The campaigns can be difficult to detect. Typically hosted by Google, the creative features similar text but with different celebrity images. [Figure 4]. While blatantly erroneous creative should be your first hint, the ability to elicit and analyze the cloaked landing pages is critical to confirmation of Celebcore.

The landing page domains are changing rapidly. Purchase of existing domains started in early 2022, with a few malvertising activations throughout the year. New domain registrations started in early 2023, with 2-5 domains registered every week but not activated for several days or weeks. The key is early detection of the fraudulent creative, which requires continuous image, object, and text detection and analysis. AI is a crucial tool here.

Figure 4: Example of replicated content with changing celebrity image

Falling Cryptocurrency value drives Celebcore

The rapid rise in Celebcore incidents is at the expense of Fizzcore, the volume of which has decreased 60% during the past few years. It is fair to assume that the challenges of the cryptocurrency market have a direct effect on the effectiveness of malvertising campaigns featuring cryptocurrency.

Also, the increased regulatory scrutiny on financial investments makes it more likely that bad actors’ intentions would be more readily discovered. On the flip side, the increased consumer appetite for CBD gummies and other cure-alls serve as a nice alternative: capture consumer attention while avoiding detailed reviews by AdTech platforms and authorities.

UK Online Advertising Programme – We Got You

This emerging trend coincides with a changing regulatory landscape in the UK. The recently released government response to the UK Online Advertising Programme indicates an increased focus on two digital advertising plagues:

  1. Fake celebrity endorsements to promote fraudulent products
  2. Financial investments/promotions looking to defraud consumers

While much needs to happen before regulation is even presented to Parliament, it’s clear that safeguarding consumers from online harms is increasingly a barometer for the digital advertising industry.

No worries. The Media Trust is already alerting and blocking these campaigns for our customers. Our custom, AI-driven engine analyzes objects, text and images that are then visually verified by human eyes to ensure accurate results. Classified as phishing, these attacks are part of our standard, proprietary malware list and are blocked by Media Filter, which powers our DTS Programmatic solution for publishers.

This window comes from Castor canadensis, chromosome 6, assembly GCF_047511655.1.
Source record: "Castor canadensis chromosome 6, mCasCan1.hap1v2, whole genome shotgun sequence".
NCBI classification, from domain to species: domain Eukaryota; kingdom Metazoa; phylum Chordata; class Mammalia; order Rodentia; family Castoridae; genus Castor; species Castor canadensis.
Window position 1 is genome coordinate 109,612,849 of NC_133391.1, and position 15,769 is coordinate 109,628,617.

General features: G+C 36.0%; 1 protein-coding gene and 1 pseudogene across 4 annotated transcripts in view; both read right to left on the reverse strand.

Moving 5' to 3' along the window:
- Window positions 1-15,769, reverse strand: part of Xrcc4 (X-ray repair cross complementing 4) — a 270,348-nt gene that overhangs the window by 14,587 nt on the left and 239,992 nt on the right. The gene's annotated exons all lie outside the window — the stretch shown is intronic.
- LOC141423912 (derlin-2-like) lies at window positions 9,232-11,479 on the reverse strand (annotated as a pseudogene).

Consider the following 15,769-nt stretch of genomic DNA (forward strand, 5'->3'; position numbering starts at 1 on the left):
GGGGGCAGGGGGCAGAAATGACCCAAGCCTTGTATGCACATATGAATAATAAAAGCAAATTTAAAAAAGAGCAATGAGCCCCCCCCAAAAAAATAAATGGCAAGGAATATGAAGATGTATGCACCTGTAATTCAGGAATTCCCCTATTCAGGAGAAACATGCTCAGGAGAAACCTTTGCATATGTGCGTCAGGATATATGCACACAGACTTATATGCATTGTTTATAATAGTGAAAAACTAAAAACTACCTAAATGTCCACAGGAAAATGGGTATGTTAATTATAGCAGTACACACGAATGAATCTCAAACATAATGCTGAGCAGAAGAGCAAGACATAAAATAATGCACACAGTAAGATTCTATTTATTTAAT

With more than 300 distinct incidents and 25,000 blocks since April, it’s clear this malvertising trend will continue to escalate and fall within the UK government’s regulatory framework once it’s finalized.

Thwarting Celebcore

What started as a drip across a few small DSPs has quickly grown to affect larger AdTech players, especially native and omnichannel platforms. Even worse, these campaigns have proven to evade creative blockers that rely on domain or url blocking parameters.

As regulation evolves to support the digital age, there’s several things AdTech and publishers can do to enable digital trust and safety for consumers:

  • Landing page reviews: Pre-flight review of ad tags should include an actual clickthrough to landing pages to verify the authenticity of the content; not just a landing page url review.
  • Content analysis: Increase scrutiny of native units.
  • Google connection: Continuously flag the fraudulent creative with Google so they terminate the campaign at its heart.
  • Ad quality policy update: Evaluate your current policy regarding the treatment of clickbait ads to ensure it addresses celebrity bitcoin scams.
  • Digital security expertise: A proactive team of 24/7 dedicated security analysts need to constantly evaluate new creatives, domains, and tags for malicious activity.
  • Geographic profile scanning: Execute client-side scans from continuously changing geographic locations to ensure creative, tags, and landing pages are clean.